Archive for December 21st, 2016

RBI’s notice restricting deposits above Rs 5000 has been withdrawn (and its new name)….

December 21, 2016

The Twitter is trending with RBI’s new name: Reverse Bank of India.

This is because the central bank has again tweaked its notice. This time it has rolled back previous notice which said deposits above Rs 5000 will be allowed only once that too under some stiff restrictions. End result was banks stopped accepting deposits above Rs 5000 asking for clarity on the matter. With clock ticking fast towards 30 Dec 2016 there was panic amidst those who were waiting for crowds and queues to lessen before despsiting their monies.

Now RBI has rolled back the notice. Even here central bank prefers to go to the older skills of writing these amazing notices:

Withdrawal of Legal Tender Character of existing ₹ 500/- and ₹ 1000/- Bank Notes (Specified Bank Notes) – Deposit of Specified Bank Notes (SBNs) into bank accounts- Modification

1. Please refer to our circular DCM (Plg) No. 1859/10.27.00/2016-17 dated December 19, 2016. On a review of the above, we advise that the provisions of the above circular at sub para (i) and (ii) will not apply to fully KYC compliant accounts.

2. Please acknowledge receipt.

I mean that is it? One has to click on the previous circular to see details:

  1. Tenders of SBNs in excess of ₹ 5000 into a bank account will be received for credit only once during the remaining period till December 30, 2016. The credit in such cases shall be afforded only after questioning tenderer, on record, in the presence of at least two officials of the bank, as to why this could not be deposited earlier and receiving a satisfactory explanation. The explanation should be kept on record to facilitate an audit trail at a later stage. An appropriate flag also should be raised in CBS to that effect so that no more tenders are allowed.
  2. Tenders of SBNs up to ₹ 5000 in value received across the counter will allowed to be credited to bank accounts in the normal course until December 30, 2016. Even when tenders smaller than ₹ 5000 are made in an account and such tenders taken together on cumulative basis exceed ₹ 5000 they may be subject to the procedure to be followed in case of tenders above ₹ 5000, with no more tenders being allowed thereafter until December 30, 2016.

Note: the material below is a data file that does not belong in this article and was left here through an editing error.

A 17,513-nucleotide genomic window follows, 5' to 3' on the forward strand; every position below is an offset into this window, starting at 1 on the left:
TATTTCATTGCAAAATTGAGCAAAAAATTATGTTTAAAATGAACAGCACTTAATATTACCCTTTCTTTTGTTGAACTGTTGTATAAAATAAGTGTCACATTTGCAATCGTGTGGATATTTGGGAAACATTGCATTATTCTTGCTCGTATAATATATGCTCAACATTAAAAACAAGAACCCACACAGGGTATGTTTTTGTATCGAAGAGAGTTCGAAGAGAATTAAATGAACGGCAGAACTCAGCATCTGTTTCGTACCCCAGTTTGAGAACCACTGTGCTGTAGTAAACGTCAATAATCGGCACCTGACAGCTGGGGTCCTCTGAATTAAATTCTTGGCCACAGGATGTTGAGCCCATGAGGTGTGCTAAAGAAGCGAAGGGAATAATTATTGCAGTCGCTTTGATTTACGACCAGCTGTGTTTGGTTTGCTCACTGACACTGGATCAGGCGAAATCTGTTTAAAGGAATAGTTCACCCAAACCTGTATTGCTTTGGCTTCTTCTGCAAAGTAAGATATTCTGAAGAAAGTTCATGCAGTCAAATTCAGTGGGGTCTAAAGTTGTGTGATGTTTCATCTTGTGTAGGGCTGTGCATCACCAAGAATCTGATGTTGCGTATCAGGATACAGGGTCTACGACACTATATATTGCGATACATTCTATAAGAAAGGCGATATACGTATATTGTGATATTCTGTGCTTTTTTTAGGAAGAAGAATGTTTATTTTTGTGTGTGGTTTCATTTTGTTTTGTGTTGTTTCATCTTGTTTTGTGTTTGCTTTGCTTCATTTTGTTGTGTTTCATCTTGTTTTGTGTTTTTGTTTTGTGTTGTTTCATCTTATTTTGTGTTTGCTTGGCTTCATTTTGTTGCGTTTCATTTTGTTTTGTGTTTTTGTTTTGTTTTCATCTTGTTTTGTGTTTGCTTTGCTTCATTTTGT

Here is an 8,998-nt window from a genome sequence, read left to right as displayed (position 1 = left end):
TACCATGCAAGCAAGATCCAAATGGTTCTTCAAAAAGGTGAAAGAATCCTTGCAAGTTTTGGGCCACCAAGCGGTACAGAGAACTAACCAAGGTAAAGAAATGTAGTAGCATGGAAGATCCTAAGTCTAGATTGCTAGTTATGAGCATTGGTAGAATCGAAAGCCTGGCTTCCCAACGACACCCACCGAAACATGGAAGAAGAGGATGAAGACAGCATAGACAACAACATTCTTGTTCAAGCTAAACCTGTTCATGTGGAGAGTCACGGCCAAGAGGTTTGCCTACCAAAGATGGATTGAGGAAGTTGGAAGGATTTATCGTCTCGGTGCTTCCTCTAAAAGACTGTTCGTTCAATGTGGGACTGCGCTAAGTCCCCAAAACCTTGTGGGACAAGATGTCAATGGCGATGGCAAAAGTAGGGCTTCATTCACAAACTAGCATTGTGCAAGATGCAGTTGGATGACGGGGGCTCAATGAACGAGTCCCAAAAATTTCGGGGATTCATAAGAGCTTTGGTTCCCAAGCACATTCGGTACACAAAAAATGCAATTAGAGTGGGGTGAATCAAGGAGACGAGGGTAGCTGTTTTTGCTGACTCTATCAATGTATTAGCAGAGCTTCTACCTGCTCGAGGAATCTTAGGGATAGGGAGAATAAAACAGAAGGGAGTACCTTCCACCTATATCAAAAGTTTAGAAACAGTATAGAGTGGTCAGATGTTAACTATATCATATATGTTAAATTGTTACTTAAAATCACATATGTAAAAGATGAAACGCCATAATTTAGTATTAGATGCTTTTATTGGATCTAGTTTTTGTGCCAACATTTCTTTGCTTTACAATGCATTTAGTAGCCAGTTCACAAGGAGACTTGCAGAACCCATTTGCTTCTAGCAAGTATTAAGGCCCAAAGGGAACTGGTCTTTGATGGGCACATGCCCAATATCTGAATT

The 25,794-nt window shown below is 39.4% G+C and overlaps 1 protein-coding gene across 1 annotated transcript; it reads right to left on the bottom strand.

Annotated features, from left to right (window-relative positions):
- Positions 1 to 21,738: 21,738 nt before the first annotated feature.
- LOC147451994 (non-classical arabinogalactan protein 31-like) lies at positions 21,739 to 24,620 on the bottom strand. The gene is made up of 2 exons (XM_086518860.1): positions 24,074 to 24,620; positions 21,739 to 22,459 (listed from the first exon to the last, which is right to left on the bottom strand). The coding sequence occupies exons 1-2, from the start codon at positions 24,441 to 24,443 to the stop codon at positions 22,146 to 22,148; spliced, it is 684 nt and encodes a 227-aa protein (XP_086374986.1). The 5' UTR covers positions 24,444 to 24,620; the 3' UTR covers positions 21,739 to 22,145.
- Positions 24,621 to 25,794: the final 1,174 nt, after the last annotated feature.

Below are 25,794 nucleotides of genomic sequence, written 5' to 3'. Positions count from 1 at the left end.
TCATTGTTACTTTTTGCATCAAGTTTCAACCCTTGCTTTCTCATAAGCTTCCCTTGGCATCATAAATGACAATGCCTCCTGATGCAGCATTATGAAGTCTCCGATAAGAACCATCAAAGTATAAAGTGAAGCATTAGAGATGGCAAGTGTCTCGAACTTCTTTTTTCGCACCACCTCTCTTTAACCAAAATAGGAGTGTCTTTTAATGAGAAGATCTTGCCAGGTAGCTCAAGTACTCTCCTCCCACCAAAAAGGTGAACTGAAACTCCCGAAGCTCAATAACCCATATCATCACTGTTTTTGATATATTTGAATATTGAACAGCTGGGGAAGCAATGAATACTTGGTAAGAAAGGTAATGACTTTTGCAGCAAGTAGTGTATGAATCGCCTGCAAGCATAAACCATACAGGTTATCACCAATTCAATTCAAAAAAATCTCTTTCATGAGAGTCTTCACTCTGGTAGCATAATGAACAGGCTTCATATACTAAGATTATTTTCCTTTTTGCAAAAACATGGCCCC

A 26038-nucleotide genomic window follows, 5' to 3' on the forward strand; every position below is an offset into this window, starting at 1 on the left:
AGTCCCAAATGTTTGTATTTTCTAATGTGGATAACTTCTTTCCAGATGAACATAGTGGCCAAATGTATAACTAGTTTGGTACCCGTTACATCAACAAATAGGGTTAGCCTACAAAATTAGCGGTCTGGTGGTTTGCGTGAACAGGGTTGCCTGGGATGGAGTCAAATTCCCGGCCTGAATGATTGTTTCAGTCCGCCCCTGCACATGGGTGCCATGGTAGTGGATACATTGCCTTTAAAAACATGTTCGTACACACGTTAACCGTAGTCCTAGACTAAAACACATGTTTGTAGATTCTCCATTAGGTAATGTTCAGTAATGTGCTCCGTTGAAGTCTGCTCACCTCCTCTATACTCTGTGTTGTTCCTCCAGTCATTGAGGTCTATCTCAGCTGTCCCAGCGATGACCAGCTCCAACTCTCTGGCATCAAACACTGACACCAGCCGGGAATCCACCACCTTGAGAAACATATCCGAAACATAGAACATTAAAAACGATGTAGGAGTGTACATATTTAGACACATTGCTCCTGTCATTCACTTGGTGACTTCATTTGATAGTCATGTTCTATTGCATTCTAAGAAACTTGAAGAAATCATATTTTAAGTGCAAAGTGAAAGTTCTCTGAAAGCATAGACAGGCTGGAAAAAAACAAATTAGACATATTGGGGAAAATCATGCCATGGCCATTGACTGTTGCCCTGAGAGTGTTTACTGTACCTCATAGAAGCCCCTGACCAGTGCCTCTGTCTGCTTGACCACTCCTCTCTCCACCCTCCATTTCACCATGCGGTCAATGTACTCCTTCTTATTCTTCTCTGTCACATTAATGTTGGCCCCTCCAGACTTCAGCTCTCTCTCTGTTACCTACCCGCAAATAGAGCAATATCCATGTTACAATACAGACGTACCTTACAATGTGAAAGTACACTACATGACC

Why central bank models failed and how to repair them?

December 21, 2016
John Muellbauer of Oxford University has a piece which says things which we knew but conveniently forgot:
The failure of the New Keynesian dynamic stochastic general equilibrium models to capture interactions of finance and the real economy has been widely recognised since the Global Crisis. This column argues that the flaws in these models stem from unrealistic micro-foundations for household behaviour and from wrongly assuming that aggregate behaviour mimics a fully informed ‘representative agent’. Rather than ‘one-size-fits-all’ monetary and macroprudential policy, institutional differences between countries imply major differences for monetary policy transmission and policy.
To take into account all the feedbacks, a macroeconomic policy model needs to explain asset prices and the main components of household balance sheets, including debt and liquid assets. This is best done in a system of equations including consumption, in which shifts in credit conditions – which have system-wide consequences, sometimes interacting with other variables such as housing wealth – are extracted as a latent variable.7  The availability of home equity loans, which varies over time and between countries – hardly available in the US of the 1970s or in contemporary Germany, France or Japan – and the also the variable size of down-payments needed to obtain a mortgage, determine whether increases in house prices increase (US and UK) or reduce (Germany and Japan) aggregate consumer spending.  This is one of the findings of research I review in Muellbauer (2016).  Another important finding is that a rise in interest rates has different effects on aggregate consumer spending depending on the nature of household balance sheets.  Japan and Germany differ radically from the US and the UK, with far higher bank and saving deposits and lower household debt levels so that lower interest rates reduce consumer spending.  A crucial implication of these two findings is that monetary policy transmission via the household sector differs radically between countries – it is far more effective in the US and UK, and even counterproductive in Japan (see Muellbauer and Murata 2011).
I mean what can one even say to such issues?

Changing colors of Indian central bank: A picture worth 1000 words…

December 21, 2016

Manjul, cartoonist at DNA has a nice cartoon today:


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